Tag Search Results: cognitive science + neuroscience
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NEWS
  • Unraveling Virtues

    By Greg Borzo, UChicago News An excerpt: That the new study of virtues has come to embrace a systematic, organized body of knowledge was evident at the third annual conference of the New Science of Virtues project at the University of Chicago, March 14-16, 2012. “The rigorous scientific method can be...
     Posted by: agomberg
  • This is Your Brain on No Self Control

    From Science Daily An excerpt: A study by University of Iowa neuroscientist and neuro-marketing expert William Hedgcock confirms previous studies that show self-control is a finite commodity that is depleted by use. Once the pool has dried up, we're less likely to keep our cool the next time we're...
     Posted by: agomberg
  • The Future of Moral Machines

    By Colin Allen, New York Times A robot walks into a bar and says, “I’ll have a screwdriver.” A bad joke, indeed. But even less funny if the robot says “Give me what’s in your cash register.” The fictional theme of robots turning against humans is older than the word itself, which first appeared in the...
     Posted by: agomberg
  • Can a Brain Scan Predict a Broken Promise?

    By Kamila E. Sip and David Carmel from Scientific American "By saying “I do”, newlyweds promise to love and cherish each other no matter what happens for the rest of their lives; hardly anybody makes this promise intending to break it. But imagine making a promise when in fact, you know you would...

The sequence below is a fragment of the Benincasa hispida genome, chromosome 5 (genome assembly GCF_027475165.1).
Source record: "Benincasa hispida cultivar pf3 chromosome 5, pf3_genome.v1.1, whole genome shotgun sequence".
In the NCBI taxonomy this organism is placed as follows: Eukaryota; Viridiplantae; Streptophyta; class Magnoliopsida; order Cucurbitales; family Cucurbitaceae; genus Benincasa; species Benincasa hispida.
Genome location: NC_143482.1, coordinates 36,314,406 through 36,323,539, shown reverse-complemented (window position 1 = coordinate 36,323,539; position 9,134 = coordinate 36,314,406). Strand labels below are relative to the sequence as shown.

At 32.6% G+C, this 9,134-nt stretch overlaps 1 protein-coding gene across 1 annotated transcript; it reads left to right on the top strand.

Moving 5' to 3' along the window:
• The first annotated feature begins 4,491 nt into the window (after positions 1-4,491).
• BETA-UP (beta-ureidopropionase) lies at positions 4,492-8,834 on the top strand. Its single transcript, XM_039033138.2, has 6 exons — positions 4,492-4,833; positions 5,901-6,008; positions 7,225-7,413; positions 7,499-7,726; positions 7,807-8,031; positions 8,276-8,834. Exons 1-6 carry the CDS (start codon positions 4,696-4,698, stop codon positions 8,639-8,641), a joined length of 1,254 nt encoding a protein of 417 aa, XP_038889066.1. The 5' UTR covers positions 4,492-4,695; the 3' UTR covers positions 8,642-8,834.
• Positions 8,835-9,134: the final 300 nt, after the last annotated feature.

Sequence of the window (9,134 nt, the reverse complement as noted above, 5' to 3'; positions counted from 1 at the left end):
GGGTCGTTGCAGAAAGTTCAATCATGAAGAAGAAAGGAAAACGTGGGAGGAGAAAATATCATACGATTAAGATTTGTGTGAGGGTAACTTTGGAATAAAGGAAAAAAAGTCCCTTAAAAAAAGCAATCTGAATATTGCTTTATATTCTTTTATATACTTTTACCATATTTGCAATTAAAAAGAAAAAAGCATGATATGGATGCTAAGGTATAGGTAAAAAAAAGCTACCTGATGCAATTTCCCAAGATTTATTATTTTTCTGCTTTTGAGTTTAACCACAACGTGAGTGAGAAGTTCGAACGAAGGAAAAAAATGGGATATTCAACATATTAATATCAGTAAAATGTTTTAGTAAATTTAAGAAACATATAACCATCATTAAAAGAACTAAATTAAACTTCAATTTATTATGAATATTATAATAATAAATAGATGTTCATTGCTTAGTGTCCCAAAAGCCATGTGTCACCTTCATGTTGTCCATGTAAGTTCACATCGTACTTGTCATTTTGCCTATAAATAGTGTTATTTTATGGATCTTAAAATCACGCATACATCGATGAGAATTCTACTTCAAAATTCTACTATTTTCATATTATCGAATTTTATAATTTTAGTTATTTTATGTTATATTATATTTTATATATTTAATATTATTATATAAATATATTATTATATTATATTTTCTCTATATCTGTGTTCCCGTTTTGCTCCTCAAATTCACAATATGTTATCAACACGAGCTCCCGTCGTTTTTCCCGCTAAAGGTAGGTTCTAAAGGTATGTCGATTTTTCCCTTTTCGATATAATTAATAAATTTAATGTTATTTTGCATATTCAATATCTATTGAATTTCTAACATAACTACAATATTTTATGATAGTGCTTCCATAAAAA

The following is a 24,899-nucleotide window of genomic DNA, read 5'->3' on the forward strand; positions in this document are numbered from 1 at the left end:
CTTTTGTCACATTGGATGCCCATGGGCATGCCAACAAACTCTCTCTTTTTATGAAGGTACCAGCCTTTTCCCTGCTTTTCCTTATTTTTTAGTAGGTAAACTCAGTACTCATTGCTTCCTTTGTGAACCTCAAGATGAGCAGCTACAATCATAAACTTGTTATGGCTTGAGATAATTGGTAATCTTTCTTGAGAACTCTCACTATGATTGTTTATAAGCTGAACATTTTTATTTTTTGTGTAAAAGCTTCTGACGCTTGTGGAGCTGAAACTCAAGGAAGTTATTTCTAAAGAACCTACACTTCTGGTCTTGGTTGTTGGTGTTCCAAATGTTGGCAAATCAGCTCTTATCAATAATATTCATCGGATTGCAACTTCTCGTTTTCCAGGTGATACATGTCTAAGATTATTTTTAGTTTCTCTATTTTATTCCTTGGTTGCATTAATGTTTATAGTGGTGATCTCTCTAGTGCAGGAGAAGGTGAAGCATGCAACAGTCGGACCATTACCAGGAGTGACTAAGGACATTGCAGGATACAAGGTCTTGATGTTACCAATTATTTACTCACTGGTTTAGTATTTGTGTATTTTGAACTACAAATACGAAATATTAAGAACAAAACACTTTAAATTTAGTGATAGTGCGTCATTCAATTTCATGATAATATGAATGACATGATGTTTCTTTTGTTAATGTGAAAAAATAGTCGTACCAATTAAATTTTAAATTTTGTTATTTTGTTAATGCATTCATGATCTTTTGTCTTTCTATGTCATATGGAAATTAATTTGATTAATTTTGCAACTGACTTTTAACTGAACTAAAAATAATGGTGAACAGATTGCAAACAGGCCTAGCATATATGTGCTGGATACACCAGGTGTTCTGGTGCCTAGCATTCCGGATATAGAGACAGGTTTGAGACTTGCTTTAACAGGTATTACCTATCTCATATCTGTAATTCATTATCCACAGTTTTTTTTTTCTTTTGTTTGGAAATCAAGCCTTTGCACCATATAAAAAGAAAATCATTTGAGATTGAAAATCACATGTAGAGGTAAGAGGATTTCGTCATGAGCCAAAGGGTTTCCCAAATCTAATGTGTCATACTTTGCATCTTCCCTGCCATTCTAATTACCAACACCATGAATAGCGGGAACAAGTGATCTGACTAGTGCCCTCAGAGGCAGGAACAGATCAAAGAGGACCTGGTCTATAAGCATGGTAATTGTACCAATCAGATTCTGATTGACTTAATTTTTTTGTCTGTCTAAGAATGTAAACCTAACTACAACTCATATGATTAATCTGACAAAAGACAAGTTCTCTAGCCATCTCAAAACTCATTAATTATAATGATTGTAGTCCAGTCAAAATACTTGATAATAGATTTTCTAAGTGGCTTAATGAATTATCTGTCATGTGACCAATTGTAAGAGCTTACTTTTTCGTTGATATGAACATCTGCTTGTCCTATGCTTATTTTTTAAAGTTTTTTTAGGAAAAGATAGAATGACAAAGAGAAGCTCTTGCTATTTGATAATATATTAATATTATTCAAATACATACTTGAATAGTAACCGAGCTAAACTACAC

Posted by: nick stock
  • Trust in the Twitterverse

    by Evan Lerner from Seed Magazine "Today, down in the descriptively named Research Triangle in North Carolina, more than 250 scientists, journalists, bloggers, programmers, and multi-hyphenated combinations thereof are planning the future of science communication on the web. (Practicing what it...
     Posted by: nick stock
  • Socially Awkward? Check Your Genes

    by Michael Torrice from Science "Some people can read your face and know you've had a bad day. Others seem oblivious. Now, researchers have pinpointed a genetic explanation for why some people are better empathizers than others. Empathy is crucial for our everyday social interactions. Neuroscientists...
     Posted by: nick stock
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